This week, the Lords Select Committee on Political Polling and Digital Media published their report, The Politics of Polling.
The report calls for a tighter oversight of opinion polling in the wake of polling failures in the 2015 general election, the EU referendum in 2016 and the 2017 general election. It also considers the impact of digital media on politics, and what can be done to combat the spread of misinformation online.
From the first Gallup polls in the 1930s, polling has long been an established part of British political life. But there has always been a certain degree of public scepticism around political polls, their value, and the way that their findings are used.
There are a number of challenges that polling companies face when trying to accurately poll in the UK. A volatile electorate, changing demographics, and increasing public refusal to participate in surveys are just some factors which contribute to potential distortion of findings.
The challenge involved in reporting polling data was another topic covered by the report. While polls often dominate news coverage in the run up to an election, the Committee found that “this coverage is not always an accurate reflection of polling data.”
What is IPSO doing about this issue?
IPSO consistently monitors standards across newspapers and magazines and we also take complaints about any potential breaches of the Editors' Code of Practice, which all newspapers and magazines regulated by IPSO must follow. Clause 1 (Accuracy) states that “the press must take care not to publish inaccurate, misleading or distorted information or images, including headlines not supported by the text.”
Often newspapers have their own editorial stances on political issues, and although the Code allows them to editorialise and campaign, they must distinguish clearly between comment, conjecture and fact.
The Committee highlighted this in a case study taken from an article published by the Daily Express published in the run up to the Brexit referendum.
The newspaper published an article headlined “98% say no to EU deal” in its print edition, which went on to say that “98% of people who took part in a phone survey said that the decision to leave the EU should be enacted now, rather than after talks with Brussels.”
IPSO received a complaint under Clause 1 (Accuracy) which said that the headline was misleading because it did not make clear that the 98% figure had come from a phone survey of Daily Express readers, rather than representing the view of the public at large.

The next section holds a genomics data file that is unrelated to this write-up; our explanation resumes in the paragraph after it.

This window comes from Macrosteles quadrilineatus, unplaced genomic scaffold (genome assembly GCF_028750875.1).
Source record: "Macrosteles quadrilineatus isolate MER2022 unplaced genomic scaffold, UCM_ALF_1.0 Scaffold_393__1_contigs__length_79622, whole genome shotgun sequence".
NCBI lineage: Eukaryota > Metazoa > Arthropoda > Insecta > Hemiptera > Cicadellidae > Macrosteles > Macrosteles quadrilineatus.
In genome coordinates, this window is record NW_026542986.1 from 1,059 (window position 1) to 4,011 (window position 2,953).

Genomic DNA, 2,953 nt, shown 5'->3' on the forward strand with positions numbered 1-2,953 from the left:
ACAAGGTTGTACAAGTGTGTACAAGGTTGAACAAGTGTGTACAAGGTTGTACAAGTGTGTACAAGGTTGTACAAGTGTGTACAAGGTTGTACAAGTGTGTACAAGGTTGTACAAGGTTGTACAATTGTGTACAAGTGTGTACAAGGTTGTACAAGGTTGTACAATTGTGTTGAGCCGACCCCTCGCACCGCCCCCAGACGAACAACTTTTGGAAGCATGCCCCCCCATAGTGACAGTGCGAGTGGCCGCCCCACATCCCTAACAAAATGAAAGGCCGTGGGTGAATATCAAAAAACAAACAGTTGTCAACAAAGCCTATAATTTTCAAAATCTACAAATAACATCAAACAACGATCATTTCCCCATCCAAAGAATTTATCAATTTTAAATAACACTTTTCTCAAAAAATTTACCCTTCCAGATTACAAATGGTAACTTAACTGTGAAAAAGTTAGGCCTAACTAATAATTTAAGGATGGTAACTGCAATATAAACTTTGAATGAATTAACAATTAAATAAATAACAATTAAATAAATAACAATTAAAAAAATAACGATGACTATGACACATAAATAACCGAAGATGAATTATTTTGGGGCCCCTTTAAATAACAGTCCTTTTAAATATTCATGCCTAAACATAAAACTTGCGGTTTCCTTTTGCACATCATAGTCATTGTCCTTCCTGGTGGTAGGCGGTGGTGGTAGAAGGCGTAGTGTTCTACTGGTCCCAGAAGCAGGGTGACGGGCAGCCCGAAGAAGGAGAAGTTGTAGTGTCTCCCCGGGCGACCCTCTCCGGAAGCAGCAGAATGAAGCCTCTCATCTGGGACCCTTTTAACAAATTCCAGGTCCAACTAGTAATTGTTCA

The complainant also said that the sample in the survey should have been screened or tested in advance, and that a responsible poll would have ensured a representative sample of survey recipients. IPSO’s Complaints Committee upheld the complaint, and The Daily Express was forced to publish an adjudication which set the record straight.
Can improvements be made to the reporting of polls?
The Committee report made a number of recommendations for potential improvements including co-ordinating a programme of training opportunities for journalists on how to read, interpret and report on polling data; proactively reviewing selected samples of media coverage of polls on an annual basis in order to monitor standards of media reporting; and enacting a policy whereby the British Polling Council and the Market Research Society proactively alert regulators to instances of “bad reporting” (rather than relying on members of the public to do so). The report also suggested that IPSO and other regulators such as Ofcom could support the British Polling Council to develop training around the reporting of polls.
The Politics of Polling raises a number of important issues, and we look forward to further discussions on how we can contribute to better reporting and higher standards of journalism.
--If you’re interested in finding out more about the media and use of statistics including polls, this year’s IPSO lecture, given by Sir David Spiegelhalter, President of the Royal Statistical Society will be live streamed on our Facebook page on 24 April--